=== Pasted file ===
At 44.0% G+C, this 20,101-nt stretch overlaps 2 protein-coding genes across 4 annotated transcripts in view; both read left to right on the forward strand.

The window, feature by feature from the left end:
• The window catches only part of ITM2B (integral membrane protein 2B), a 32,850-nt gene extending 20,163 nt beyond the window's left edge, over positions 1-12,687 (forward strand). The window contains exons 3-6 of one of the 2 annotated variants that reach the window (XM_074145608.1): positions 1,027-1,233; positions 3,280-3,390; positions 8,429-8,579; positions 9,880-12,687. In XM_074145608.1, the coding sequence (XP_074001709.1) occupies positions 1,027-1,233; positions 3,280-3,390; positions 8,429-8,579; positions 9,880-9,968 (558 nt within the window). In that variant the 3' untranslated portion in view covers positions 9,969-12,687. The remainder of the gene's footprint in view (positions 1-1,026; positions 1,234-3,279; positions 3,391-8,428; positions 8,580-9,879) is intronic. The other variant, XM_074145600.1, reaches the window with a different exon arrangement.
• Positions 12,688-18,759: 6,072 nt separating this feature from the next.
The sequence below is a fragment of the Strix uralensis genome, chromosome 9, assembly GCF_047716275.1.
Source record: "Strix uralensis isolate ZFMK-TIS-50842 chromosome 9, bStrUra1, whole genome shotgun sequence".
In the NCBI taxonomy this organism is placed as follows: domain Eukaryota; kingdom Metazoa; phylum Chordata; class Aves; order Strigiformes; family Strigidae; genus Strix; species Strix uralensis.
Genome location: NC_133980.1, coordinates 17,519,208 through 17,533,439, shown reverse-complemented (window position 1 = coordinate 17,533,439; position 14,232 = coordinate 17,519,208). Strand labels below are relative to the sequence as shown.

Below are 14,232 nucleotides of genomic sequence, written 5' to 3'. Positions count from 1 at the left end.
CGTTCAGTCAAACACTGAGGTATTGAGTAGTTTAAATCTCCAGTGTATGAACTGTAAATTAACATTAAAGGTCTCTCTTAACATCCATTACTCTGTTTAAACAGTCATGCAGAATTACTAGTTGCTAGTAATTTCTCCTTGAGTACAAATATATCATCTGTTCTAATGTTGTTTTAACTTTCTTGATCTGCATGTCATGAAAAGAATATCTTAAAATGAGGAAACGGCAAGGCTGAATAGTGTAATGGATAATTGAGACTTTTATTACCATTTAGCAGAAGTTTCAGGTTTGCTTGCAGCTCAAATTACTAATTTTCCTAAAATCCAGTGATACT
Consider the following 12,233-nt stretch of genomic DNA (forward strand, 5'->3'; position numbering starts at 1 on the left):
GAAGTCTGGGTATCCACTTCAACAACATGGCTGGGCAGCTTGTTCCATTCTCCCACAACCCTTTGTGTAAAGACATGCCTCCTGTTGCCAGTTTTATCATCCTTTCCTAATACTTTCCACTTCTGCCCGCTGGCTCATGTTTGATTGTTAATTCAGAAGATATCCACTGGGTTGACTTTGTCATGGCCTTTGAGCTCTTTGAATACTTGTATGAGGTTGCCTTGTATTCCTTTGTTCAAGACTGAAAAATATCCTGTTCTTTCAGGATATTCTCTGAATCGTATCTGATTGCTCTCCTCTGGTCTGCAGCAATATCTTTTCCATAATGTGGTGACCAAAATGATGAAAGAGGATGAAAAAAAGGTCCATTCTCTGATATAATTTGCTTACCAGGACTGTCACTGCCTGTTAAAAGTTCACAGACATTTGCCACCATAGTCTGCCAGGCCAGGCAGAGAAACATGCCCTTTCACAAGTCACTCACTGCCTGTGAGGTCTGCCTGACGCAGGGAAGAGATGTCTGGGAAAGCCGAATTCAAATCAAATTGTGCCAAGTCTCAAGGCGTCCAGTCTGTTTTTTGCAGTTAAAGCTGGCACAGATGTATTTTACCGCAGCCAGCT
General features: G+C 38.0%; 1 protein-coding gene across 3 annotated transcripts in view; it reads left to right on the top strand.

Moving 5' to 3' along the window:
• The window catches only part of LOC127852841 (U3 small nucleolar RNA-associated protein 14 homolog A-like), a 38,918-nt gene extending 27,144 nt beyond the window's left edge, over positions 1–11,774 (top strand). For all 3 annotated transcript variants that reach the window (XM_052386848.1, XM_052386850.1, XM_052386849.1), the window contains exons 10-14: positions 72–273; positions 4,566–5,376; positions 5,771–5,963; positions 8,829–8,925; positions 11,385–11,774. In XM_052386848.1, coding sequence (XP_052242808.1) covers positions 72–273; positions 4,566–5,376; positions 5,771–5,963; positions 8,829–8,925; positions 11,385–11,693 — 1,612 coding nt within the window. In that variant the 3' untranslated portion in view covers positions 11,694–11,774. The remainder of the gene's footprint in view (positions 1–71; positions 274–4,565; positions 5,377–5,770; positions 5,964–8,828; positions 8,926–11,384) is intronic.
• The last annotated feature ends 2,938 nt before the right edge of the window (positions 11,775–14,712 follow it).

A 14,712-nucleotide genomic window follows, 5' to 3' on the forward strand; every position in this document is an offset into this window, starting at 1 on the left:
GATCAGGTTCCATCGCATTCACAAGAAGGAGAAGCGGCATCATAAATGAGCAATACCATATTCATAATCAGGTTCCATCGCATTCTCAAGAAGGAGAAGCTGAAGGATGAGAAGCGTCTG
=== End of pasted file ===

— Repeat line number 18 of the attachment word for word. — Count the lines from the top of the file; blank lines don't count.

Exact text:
GATCAGGTTCCATCGCATTCACAAGAAGGAGAAGCGGCATCATAAATGAGCAATACCATATTCATAATCAGGTTCCATCGCATTCTCAAGAAGGAGAAGCTGAAGGATGAGAAGCGTCTG